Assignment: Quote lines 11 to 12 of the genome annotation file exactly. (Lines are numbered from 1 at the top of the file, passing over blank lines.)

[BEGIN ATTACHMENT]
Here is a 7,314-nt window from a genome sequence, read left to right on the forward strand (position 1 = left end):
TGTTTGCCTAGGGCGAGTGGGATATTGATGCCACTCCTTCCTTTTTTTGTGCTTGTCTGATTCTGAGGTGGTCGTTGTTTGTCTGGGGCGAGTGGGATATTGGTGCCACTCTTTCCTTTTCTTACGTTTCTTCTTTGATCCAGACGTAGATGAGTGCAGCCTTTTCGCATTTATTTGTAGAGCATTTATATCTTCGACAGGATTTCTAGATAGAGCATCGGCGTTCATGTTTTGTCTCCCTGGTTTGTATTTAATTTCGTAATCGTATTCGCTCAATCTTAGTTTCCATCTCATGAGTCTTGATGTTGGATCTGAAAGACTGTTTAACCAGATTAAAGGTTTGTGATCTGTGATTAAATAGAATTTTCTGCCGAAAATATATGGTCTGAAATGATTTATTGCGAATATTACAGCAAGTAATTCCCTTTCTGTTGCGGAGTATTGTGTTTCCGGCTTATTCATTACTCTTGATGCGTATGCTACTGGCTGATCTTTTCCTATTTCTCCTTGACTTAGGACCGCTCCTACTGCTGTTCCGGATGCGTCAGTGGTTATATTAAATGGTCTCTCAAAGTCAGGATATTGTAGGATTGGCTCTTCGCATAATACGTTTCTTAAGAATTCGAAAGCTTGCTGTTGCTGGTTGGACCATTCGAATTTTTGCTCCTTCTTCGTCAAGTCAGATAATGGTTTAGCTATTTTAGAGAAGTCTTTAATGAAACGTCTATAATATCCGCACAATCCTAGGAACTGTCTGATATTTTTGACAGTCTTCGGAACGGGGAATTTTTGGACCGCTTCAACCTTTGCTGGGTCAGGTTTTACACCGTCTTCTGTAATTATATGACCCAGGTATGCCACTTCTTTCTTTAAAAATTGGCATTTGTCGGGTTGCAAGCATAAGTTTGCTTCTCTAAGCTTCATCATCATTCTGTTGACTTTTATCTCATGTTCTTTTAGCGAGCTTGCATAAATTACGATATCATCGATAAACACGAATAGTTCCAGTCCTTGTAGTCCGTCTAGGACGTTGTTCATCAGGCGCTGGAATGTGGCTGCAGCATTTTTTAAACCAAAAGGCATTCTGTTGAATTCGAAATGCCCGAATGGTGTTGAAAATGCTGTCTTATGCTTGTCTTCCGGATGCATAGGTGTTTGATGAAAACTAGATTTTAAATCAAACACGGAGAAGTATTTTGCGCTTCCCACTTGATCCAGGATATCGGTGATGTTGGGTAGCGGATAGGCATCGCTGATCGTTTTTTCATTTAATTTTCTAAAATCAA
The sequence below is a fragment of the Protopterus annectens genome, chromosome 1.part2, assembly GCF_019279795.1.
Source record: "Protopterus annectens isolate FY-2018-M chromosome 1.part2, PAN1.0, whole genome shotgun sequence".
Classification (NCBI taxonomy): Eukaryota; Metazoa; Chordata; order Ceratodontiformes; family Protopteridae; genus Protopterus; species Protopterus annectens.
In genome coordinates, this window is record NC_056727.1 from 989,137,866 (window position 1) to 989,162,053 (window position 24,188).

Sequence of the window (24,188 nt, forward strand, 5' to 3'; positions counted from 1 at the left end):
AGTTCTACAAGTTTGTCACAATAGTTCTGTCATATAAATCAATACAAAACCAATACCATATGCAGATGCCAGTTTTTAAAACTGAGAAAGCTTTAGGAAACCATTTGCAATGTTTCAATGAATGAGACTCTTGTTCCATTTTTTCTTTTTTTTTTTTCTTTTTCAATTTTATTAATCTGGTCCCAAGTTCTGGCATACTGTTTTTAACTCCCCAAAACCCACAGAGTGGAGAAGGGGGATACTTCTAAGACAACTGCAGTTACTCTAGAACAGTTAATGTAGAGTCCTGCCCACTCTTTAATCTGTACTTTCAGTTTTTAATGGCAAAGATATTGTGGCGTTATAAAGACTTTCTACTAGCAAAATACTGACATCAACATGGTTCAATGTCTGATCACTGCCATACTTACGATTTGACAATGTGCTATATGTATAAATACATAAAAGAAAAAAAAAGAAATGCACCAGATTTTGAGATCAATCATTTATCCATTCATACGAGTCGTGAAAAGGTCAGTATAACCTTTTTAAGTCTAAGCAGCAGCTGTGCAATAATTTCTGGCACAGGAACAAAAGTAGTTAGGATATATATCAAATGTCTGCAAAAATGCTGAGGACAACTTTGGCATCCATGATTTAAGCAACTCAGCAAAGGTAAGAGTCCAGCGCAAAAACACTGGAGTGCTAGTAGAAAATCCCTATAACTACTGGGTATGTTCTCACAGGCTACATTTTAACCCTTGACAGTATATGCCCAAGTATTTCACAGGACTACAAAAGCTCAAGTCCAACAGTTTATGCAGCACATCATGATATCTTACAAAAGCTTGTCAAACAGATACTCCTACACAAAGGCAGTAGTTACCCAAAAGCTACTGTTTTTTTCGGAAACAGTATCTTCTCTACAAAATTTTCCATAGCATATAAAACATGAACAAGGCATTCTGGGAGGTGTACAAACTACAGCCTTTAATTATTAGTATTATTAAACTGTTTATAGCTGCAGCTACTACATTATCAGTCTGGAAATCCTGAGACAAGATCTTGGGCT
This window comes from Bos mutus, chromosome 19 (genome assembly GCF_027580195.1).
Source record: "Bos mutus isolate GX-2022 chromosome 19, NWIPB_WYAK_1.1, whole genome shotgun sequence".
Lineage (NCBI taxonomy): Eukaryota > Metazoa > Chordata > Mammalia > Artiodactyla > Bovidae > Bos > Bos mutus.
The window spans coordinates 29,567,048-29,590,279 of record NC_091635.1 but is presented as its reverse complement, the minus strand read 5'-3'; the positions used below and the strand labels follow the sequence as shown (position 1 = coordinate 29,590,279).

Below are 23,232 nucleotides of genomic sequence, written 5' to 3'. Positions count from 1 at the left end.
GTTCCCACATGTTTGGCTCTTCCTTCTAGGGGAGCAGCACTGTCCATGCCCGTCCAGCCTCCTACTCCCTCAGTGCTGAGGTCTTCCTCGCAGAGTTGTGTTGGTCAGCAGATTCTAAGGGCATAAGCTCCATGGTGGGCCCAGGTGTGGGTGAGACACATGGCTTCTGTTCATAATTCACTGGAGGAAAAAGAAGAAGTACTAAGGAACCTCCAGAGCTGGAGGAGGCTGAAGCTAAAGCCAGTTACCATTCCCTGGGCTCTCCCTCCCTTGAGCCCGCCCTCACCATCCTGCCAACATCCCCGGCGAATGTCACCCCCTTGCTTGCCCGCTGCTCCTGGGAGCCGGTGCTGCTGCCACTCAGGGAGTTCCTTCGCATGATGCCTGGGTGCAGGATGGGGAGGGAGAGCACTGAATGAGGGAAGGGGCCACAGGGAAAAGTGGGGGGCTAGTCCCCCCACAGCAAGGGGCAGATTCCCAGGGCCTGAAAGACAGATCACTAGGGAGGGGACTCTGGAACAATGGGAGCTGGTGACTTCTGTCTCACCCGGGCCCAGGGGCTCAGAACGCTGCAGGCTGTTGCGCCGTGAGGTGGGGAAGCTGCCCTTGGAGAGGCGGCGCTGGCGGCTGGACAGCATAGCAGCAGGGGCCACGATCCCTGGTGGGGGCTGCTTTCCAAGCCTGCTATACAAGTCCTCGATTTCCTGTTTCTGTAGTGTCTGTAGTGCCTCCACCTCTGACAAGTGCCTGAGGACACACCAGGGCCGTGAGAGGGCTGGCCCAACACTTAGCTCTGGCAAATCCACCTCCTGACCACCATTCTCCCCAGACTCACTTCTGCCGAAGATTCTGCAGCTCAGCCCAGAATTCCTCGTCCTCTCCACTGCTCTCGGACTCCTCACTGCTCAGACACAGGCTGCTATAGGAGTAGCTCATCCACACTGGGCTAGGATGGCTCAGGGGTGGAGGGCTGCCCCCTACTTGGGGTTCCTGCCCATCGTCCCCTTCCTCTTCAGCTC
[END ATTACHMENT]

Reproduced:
Lineage (NCBI taxonomy): Eukaryota > Metazoa > Chordata > Mammalia > Artiodactyla > Bovidae > Bos > Bos mutus.
The window spans coordinates 29,567,048-29,590,279 of record NC_091635.1 but is presented as its reverse complement, the minus strand read 5'-3'; the positions used below and the strand labels follow the sequence as shown (position 1 = coordinate 29,590,279).